[0005] Many biosensors, which utilize optical reactions such as luminescence, fluorescence and quenching, have been reported in recent years. Biosensors refer to sensors which utilize the molecular recognition function of biological materials, such as microorganisms, enzymes and antibodies, and apply the biological materials as molecular recognition elements. In other words, biosensors are designed such that reactions, which occur when immobilized biological materials recognize the target substrates, for example, consumption of oxygen by respiration of microorganisms, enzyme reaction, and luminescence, are converted into electrical signals by physical and chemical devices, and measurements are made based thereon.

[0006] Development is under way, particularly, for practical use of enzyme sensors among biosensors. For example, enzyme sensors for glucose, lactic acid, cholesterol, etc. have been developed, and find use in fields such as medical care and food industry. Enzyme sensors reduce electron acceptors, which are generated by reactions of enzymes with substrates contained in sample solutions, and allow measuring devices to electrochemically measure the amounts of the electron acceptors reduced or oxidized, thereby making quantitative analysis of samples.

[0007] Development for practical use of optical fiber sensors is also under way, and these sensors begin to find various applications. A fluorescence reaction of a ruthenium complex undergoes quenching according to the ambient oxygen concentration. Oxygen-sensitive optical fiber sensors under development utilize this fluorescence quenching, and have a ruthenium complex fixed to an optical fiber, enabling the oxygen concentration to be measured.

[0008] As described above, biosensors and optical fiber sensors are applied in various fields. However, there have been no reports that these sensors were used in measuring odors. Thus, they are expected to be put to such uses.

[0009] Varieties of odor sensors have hitherto been developed and used, but their sensitivity and selectivity are not sufficient, and odor sensors with high sensitivity and selectivity have been desired.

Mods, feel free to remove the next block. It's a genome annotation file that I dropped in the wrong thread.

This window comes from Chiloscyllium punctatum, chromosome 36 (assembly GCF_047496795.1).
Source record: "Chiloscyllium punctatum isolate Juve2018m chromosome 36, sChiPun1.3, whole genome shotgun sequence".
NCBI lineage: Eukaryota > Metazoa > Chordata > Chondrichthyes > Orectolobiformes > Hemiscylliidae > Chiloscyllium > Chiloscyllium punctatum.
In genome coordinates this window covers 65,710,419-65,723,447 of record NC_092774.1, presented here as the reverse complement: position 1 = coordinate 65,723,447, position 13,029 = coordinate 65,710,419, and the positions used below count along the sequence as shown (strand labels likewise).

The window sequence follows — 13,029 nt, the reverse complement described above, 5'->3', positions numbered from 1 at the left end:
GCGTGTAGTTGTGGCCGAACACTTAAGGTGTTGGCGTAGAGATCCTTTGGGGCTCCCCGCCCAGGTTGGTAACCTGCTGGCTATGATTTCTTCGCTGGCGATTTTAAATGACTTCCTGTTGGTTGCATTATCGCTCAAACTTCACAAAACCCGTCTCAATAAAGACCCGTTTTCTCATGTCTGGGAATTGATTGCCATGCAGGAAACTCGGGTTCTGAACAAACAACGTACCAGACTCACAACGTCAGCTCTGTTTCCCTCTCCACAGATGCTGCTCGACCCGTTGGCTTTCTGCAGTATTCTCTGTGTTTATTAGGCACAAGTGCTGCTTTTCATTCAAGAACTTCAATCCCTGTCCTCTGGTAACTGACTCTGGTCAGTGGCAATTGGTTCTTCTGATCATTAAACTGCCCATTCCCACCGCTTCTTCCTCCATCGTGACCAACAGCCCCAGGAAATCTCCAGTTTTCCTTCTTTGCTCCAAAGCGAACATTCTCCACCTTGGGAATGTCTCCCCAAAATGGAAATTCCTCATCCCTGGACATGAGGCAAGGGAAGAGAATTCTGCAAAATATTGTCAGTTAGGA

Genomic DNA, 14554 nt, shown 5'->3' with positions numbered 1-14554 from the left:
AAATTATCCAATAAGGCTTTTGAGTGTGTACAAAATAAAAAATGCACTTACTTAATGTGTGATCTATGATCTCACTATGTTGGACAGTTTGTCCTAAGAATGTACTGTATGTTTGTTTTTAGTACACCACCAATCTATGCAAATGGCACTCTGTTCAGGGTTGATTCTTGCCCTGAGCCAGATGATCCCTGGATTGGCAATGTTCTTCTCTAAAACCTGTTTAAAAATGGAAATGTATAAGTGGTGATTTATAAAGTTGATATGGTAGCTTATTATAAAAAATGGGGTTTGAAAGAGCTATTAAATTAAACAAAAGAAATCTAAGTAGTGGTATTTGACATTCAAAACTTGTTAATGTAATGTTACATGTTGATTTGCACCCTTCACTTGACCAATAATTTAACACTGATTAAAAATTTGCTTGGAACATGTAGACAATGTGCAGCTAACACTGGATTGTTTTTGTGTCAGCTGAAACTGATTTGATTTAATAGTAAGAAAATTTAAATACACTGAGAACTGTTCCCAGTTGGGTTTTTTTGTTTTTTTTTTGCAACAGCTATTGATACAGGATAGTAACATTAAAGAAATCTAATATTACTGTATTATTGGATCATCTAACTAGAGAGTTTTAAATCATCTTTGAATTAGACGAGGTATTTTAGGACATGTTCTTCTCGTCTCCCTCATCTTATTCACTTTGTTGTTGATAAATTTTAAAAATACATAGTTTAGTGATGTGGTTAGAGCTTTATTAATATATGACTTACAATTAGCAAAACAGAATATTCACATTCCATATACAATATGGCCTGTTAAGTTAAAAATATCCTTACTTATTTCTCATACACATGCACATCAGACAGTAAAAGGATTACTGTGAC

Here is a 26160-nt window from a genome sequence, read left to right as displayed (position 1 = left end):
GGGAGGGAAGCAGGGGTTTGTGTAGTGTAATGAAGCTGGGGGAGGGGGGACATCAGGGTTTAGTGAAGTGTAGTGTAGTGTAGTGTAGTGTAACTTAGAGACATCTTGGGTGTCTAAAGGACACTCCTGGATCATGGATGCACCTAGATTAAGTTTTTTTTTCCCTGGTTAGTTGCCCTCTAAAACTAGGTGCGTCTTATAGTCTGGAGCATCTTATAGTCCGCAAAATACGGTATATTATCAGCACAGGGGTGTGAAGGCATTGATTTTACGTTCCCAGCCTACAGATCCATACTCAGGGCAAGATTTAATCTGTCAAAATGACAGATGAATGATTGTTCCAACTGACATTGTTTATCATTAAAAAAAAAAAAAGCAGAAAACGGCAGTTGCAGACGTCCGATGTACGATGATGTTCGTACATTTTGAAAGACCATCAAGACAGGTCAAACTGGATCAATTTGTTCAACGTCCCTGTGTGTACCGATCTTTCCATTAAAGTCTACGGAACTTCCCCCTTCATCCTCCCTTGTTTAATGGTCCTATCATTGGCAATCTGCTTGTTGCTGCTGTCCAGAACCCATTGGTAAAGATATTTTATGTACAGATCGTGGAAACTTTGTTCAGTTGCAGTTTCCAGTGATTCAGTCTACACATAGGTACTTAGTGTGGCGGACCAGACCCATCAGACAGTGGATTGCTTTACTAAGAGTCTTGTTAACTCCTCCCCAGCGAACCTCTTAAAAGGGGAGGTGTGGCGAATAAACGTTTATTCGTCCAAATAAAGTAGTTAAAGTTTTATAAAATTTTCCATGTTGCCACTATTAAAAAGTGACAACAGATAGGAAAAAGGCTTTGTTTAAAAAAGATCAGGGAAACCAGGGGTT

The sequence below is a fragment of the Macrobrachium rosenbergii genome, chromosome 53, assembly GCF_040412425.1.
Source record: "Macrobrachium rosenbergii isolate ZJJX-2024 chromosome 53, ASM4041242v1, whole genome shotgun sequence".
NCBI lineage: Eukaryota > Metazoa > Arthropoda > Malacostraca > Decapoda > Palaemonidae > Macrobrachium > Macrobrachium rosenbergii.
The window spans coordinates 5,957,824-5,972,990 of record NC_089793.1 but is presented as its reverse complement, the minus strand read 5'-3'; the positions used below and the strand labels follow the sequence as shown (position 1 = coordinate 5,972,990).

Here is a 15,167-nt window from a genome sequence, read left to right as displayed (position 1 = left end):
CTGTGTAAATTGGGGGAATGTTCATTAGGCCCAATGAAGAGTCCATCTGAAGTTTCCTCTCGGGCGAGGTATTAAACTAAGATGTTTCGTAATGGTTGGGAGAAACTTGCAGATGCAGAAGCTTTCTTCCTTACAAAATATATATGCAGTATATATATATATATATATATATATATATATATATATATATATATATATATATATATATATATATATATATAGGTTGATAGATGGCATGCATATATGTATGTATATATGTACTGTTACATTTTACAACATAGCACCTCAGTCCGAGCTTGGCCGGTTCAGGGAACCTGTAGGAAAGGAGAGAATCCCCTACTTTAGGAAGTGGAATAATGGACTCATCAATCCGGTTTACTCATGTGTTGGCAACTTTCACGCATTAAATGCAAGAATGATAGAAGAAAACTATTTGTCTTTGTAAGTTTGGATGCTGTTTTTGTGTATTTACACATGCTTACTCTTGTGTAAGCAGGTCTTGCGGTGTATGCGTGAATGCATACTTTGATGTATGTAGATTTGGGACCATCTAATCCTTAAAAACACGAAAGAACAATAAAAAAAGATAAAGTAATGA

SUMMARY OF THE INVENTION

[0010] The present invention has been accomplished in light of the circumstances described above. Its object is to provide a biosensor (odor sensor) having high sensitivity and selectivity by using an optical fiber and an oxidoreductase (an oxidoreductase immobilized membrane) in combination.

[0011] To attain the above object, the inventors conducted in-depth studies, and obtained the finding that this object can be achieved by bringing a membrane, which has an enzyme immobilized therein, into intimate contact with the front end of an optical fiber.

[0012] According to an aspect of the present invention, there is provided a biosensor comprising an enzyme immobilized membrane in intimate contact with the front end of an optical fiber. The combined use of the optical fiber and the enzyme immobilized membrane (oxidoreductase) gives a highly sensitive, highly selective biosensor.

[0013] According to another aspect of the present invention, there is provided an odor measuring device having at least one such biosensor. The odor measuring device with a plurality of the biosensors of the invention can measure a plurality of odor components.

[0014] According to yet another aspect of the present invention, there is provided a method for producing a biosensor, comprising the steps of coating and impregnating a dialysis membrane with an oxidoreductase and a photocrosslinkable resin, and then crosslinking the photocrosslinkable resin to immobilize the oxidoreductase in the dialysis membrane, thereby obtaining an oxidoreductase immobilized membrane; and bringing the resulting oxidoreductase immobilized membrane into intimate contact with the front end an oxygen-sensitive optical fiber. This method, using the optical fiber and the oxidoreductase in combination, can easily produce a biosensor with high sensitivity and excellent selectivity.

BRIEF DESCRIPTION OF THE DRAWINGS